The new investment brings the total capital raised by AST & Science to US$128 million, including early investments from Cisneros and founder Abel Avellan. Vodafone’s participation implies it will pitch in more in the future, but involvement by American Tower and Samsung is also significant. American Tower is a real estate investment trust (REIT) and owner, operator and developer of wireless and broadcast towers with 41,000 properties in the U.S. and around 139,000 internationally. Samsung makes lots of cell phones and one division presented a white paper a few years ago describing a satellite broadband constellation.
Cellular phone manufacturers want to expand the utility of devices beyond traditional coverage, especially in geographic areas where there is limited or no access to service. Sources Space IT Bridge spoke before yesterday’s announcement said there was interest in the cell phone community for solutions to provide enhanced utility and coverage.
Operational satellites for AST & Science and Lynk will be larger than the typical 6U or 12U cubesat form factor, with the “secret sauce” likely involving deployable antennas on satellites to get around the need for modified cell phone hardware or awkward antennas on the ground. Expect to hear a lot of discussion around “link budget” – the balance between transmission power, distance and angle between satellite and ground device, and ability of antennas to receive and transmit data.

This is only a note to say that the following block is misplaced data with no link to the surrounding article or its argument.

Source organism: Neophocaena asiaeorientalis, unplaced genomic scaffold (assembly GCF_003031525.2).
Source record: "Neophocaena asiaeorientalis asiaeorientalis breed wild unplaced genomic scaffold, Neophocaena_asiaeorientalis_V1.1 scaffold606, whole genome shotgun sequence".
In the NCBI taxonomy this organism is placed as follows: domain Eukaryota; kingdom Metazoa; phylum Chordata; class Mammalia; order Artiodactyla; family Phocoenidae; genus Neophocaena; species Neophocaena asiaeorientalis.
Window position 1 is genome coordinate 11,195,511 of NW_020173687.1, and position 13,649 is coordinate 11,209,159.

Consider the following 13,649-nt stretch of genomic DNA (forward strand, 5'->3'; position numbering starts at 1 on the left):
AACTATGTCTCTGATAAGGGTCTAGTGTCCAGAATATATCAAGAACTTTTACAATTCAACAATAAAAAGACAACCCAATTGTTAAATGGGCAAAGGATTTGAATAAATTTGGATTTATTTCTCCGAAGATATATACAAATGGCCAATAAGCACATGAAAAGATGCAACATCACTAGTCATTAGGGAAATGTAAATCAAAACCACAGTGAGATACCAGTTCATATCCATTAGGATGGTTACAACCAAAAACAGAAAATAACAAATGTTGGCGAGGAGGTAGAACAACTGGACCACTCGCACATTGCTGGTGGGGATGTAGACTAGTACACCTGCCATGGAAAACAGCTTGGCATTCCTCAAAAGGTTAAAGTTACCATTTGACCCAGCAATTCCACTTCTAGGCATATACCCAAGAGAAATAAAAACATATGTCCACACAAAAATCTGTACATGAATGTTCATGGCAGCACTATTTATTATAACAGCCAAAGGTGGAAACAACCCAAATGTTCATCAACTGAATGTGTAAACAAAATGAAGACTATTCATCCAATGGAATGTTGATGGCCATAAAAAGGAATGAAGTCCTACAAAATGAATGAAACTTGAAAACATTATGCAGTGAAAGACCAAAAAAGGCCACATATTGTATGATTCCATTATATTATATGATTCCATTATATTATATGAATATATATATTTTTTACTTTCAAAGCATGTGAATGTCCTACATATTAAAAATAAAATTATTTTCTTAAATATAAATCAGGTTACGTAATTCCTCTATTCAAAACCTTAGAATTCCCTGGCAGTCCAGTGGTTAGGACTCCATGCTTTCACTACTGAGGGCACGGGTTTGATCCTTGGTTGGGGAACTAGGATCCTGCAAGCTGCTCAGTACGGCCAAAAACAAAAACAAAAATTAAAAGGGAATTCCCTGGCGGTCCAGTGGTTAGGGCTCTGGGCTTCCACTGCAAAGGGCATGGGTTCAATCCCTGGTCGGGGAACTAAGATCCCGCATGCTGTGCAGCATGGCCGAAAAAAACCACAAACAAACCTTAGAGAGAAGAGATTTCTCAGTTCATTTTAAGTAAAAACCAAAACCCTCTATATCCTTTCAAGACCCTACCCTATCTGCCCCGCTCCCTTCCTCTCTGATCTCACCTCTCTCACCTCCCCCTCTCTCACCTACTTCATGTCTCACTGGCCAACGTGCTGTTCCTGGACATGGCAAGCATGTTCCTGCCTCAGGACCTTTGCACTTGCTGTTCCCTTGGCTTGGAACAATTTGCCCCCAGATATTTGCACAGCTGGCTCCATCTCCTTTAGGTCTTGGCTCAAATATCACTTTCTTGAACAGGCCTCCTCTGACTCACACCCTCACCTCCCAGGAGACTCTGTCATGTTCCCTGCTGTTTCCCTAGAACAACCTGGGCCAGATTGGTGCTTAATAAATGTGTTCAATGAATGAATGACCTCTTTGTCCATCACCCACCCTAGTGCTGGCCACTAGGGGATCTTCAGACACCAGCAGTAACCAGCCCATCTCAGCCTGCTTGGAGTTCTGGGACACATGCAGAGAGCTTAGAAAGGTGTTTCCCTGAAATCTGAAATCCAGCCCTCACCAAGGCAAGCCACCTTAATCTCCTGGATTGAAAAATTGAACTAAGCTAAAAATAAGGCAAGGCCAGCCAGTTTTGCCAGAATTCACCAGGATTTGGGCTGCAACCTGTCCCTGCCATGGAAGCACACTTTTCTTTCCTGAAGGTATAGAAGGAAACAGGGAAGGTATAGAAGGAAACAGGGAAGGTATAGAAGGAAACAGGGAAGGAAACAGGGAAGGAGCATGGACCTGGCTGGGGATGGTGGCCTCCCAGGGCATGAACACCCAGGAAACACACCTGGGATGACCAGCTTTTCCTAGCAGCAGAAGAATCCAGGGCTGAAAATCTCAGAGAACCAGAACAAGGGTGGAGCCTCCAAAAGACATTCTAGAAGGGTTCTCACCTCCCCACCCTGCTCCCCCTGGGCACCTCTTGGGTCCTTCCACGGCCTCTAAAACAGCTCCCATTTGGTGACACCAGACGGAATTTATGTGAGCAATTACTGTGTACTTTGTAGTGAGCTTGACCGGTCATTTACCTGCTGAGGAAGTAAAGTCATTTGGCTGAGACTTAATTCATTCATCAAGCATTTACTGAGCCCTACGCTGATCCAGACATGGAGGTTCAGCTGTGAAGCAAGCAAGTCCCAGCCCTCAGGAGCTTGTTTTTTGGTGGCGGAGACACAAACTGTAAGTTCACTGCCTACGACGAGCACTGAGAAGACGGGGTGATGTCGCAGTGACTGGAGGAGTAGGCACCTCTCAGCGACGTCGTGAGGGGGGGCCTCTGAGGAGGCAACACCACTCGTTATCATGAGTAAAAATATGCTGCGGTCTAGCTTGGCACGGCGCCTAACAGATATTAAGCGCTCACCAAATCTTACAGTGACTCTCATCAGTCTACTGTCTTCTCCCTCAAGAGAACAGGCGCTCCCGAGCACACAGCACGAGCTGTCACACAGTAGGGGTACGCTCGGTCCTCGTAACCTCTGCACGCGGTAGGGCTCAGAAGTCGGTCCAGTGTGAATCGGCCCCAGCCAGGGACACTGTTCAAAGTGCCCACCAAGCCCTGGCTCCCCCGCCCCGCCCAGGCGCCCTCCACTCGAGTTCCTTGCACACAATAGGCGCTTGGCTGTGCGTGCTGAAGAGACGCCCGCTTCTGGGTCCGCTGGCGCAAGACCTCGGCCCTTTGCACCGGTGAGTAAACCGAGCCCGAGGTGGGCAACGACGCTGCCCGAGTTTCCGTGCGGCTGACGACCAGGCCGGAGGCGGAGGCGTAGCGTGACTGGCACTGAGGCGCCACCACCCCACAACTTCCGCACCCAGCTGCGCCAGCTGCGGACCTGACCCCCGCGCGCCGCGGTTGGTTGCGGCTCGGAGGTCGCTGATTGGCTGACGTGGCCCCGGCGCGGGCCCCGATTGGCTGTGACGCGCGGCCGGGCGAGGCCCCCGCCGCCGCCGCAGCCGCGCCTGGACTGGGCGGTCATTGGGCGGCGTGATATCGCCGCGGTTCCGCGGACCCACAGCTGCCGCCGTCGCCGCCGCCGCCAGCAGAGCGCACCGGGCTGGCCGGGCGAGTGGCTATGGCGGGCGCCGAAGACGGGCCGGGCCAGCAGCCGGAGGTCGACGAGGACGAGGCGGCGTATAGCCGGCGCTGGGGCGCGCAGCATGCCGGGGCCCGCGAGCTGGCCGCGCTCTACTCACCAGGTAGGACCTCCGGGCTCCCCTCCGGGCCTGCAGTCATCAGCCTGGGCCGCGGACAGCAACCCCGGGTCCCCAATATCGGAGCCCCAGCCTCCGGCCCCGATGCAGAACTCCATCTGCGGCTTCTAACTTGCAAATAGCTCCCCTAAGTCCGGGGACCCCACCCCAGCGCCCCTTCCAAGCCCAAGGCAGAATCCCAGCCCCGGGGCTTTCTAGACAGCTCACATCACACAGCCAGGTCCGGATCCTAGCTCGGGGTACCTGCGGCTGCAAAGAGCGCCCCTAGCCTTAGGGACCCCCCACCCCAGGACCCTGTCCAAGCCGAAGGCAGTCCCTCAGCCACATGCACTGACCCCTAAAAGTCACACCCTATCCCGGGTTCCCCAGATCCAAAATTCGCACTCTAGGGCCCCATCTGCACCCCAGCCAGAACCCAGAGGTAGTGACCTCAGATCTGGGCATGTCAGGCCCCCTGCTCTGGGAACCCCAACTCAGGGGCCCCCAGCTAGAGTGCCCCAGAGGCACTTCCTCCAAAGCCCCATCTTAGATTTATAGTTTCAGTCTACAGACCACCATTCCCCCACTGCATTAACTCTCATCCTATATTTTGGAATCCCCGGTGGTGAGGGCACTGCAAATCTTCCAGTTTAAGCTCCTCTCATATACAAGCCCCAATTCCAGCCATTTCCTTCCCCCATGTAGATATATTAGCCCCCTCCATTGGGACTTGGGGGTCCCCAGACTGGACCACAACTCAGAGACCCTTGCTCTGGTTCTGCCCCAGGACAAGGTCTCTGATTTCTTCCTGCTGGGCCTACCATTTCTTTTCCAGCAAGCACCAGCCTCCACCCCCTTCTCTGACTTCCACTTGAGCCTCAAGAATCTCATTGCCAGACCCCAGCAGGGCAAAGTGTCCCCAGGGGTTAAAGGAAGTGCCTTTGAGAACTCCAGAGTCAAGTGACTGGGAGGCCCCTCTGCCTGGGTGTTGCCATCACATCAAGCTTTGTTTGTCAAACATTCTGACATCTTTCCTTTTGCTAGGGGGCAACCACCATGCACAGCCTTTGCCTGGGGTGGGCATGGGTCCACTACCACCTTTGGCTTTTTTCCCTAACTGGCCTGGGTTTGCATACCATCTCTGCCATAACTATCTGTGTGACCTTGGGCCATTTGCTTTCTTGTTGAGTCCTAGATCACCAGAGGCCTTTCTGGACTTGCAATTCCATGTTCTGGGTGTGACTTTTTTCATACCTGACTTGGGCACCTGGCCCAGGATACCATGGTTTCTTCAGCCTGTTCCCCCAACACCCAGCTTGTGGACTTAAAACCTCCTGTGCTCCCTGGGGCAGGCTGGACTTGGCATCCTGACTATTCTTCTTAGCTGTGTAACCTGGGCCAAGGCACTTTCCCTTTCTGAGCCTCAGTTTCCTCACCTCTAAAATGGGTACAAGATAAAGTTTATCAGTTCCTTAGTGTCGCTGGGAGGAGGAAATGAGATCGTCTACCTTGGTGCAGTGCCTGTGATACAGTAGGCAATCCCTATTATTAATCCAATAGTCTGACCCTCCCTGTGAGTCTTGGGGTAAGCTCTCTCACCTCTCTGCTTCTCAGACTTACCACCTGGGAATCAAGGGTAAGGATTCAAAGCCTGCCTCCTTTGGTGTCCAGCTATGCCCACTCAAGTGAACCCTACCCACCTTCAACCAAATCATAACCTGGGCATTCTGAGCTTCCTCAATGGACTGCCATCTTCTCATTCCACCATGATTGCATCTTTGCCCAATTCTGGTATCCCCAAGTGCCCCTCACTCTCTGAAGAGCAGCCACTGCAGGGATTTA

AST & Science is not the only company pursuing a “cell tower in the sky” satellite constellation. Lynk, formerly Ubiquitilink, announced the results of its first on-orbit tests at Mobile World Congress last year and has since conducted two more tests. As of September 2019, Lynk had raised $18 million with CEO and founder Charles Miller saying there was a lot of “big money on the sidelines” available if the company met certain performance metrics.
Lynk’s initial business model relies on SMS text messaging as a first generation of services, acting either as a relay or using a store-and-forward method of moving them between phones out of coverage and back into the terrestrial cellular network. As more and more capable satellites are launched, Lynk will be able to support real-time voice and data services, but Miller said the bandwidth available per satellite made data rates of more than a few hundred kilobits per second for more than a few users impractical. A full LEO constellation providing real-time coverage for voice and data would require 1,000 or so satellites, while Lynk sees 24 or more sufficient for SMS text messaging and IoT.
Using satellite to expand cellular IoT coverage is another near-term revenue opportunity but will be much more competitive. Lynk plans to support GSM and LTE IoT protocols, adding NB-IoT as it is deployed around the globe. Eutelsat, OQ Technologies, and Sateliot are all planning on using cubesats to communicate with ground-based cellular devices.
AST & Science and Lynk, as well as IoT-only player OQ Technologies, all say they have unique patents for satellite-terrestrial cellular communications. There is the possibility for an ugly legal battle or two moving forward.